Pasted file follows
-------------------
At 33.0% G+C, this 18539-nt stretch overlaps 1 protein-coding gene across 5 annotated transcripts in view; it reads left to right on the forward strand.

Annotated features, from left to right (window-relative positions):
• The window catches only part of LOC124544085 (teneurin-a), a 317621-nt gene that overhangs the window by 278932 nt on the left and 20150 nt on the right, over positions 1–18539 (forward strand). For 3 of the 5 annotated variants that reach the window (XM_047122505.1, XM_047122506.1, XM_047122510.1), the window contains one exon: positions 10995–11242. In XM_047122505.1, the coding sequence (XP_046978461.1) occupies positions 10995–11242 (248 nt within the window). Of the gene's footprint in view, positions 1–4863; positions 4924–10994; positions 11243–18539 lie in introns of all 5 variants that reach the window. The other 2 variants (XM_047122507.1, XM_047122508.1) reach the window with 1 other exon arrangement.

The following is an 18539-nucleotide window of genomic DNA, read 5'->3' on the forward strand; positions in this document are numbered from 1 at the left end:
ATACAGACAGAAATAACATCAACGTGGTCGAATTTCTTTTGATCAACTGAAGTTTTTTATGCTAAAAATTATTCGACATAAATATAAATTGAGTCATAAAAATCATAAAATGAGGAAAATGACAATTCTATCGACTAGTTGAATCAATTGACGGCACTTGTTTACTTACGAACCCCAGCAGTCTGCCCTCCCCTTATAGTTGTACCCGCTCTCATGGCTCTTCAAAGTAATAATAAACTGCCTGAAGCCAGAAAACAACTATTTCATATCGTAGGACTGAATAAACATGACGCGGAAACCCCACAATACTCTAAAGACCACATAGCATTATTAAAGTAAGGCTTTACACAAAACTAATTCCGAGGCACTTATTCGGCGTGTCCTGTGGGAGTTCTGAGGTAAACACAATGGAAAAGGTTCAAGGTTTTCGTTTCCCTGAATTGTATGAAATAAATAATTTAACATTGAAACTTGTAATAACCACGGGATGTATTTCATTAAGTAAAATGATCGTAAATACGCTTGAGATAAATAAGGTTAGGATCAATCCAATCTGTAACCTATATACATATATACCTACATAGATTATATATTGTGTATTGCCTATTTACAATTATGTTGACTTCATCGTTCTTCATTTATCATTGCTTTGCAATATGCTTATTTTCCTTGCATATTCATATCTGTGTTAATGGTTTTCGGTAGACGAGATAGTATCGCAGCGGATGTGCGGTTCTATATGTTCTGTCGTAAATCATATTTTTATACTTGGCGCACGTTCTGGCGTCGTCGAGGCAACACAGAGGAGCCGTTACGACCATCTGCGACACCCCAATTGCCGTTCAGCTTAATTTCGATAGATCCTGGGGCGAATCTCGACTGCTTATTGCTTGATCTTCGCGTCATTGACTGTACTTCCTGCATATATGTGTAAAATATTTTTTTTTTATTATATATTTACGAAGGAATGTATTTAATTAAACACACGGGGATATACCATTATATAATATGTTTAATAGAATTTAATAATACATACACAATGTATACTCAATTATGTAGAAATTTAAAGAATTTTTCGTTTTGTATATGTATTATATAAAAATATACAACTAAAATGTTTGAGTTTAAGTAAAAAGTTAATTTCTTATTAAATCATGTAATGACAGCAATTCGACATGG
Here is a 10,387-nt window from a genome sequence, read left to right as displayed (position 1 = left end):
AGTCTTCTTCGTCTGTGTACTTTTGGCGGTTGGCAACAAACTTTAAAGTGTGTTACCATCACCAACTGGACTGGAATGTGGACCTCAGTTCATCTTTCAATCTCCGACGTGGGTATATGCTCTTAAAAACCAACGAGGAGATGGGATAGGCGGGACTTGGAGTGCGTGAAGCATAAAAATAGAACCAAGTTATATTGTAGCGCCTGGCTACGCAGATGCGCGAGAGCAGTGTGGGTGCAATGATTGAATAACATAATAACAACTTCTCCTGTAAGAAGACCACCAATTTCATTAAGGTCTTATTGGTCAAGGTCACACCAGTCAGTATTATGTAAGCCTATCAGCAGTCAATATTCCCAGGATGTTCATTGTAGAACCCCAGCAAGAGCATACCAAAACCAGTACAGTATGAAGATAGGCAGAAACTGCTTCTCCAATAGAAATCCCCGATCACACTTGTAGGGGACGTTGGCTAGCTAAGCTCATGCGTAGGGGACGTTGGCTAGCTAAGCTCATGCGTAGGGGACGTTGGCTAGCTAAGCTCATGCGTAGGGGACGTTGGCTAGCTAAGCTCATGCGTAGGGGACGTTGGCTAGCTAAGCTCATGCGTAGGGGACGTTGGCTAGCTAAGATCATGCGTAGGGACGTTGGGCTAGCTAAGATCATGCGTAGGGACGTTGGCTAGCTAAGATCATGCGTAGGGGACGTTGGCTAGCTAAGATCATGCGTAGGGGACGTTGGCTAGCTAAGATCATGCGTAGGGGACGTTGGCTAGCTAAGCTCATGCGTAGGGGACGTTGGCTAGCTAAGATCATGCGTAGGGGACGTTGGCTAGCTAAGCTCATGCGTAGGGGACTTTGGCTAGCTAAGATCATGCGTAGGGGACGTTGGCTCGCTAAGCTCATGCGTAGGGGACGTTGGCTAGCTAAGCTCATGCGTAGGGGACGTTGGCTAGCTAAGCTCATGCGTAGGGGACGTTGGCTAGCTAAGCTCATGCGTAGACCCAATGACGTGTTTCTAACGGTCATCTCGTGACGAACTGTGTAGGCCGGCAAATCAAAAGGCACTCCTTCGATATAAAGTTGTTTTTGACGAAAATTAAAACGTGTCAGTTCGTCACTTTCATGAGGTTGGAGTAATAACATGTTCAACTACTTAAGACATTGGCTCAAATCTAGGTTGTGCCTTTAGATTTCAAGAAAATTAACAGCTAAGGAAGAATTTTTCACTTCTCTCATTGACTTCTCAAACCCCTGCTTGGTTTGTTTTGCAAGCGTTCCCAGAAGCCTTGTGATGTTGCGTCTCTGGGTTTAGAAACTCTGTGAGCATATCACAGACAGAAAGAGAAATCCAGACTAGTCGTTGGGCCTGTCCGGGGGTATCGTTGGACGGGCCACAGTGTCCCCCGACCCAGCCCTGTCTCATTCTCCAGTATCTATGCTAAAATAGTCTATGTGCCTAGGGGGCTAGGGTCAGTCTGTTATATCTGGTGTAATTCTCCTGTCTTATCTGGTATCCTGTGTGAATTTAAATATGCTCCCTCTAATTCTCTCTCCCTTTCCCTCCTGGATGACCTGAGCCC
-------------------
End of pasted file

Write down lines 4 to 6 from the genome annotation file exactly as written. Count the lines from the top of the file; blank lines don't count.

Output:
The following is an 18539-nucleotide window of genomic DNA, read 5'->3' on the forward strand; positions in this document are numbered from 1 at the left end:
ATACAGACAGAAATAACATCAACGTGGTCGAATTTCTTTTGATCAACTGAAGTTTTTTATGCTAAAAATTATTCGACATAAATATAAATTGAGTCATAAAAATCATAAAATGAGGAAAATGACAATTCTATCGACTAGTTGAATCAATTGACGGCACTTGTTTACTTACGAACCCCAGCAGTCTGCCCTCCCCTTATAGTTGTACCCGCTCTCATGGCTCTTCAAAGTAATAATAAACTGCCTGAAGCCAGAAAACAACTATTTCATATCGTAGGACTGAATAAACATGACGCGGAAACCCCACAATACTCTAAAGACCACATAGCATTATTAAAGTAAGGCTTTACACAAAACTAATTCCGAGGCACTTATTCGGCGTGTCCTGTGGGAGTTCTGAGGTAAACACAATGGAAAAGGTTCAAGGTTTTCGTTTCCCTGAATTGTATGAAATAAATAATTTAACATTGAAACTTGTAATAACCACGGGATGTATTTCATTAAGTAAAATGATCGTAAATACGCTTGAGATAAATAAGGTTAGGATCAATCCAATCTGTAACCTATATACATATATACCTACATAGATTATATATTGTGTATTGCCTATTTACAATTATGTTGACTTCATCGTTCTTCATTTATCATTGCTTTGCAATATGCTTATTTTCCTTGCATATTCATATCTGTGTTAATGGTTTTCGGTAGACGAGATAGTATCGCAGCGGATGTGCGGTTCTATATGTTCTGTCGTAAATCATATTTTTATACTTGGCGCACGTTCTGGCGTCGTCGAGGCAACACAGAGGAGCCGTTACGACCATCTGCGACACCCCAATTGCCGTTCAGCTTAATTTCGATAGATCCTGGGGCGAATCTCGACTGCTTATTGCTTGATCTTCGCGTCATTGACTGTACTTCCTGCATATATGTGTAAAATATTTTTTTTTTATTATATATTTACGAAGGAATGTATTTAATTAAACACACGGGGATATACCATTATATAATATGTTTAATAGAATTTAATAATACATACACAATGTATACTCAATTATGTAGAAATTTAAAGAATTTTTCGTTTTGTATATGTATTATATAAAAATATACAACTAAAATGTTTGAGTTTAAGTAAAAAGTTAATTTCTTATTAAATCATGTAATGACAGCAATTCGACATGG
Here is a 10,387-nt window from a genome sequence, read left to right as displayed (position 1 = left end):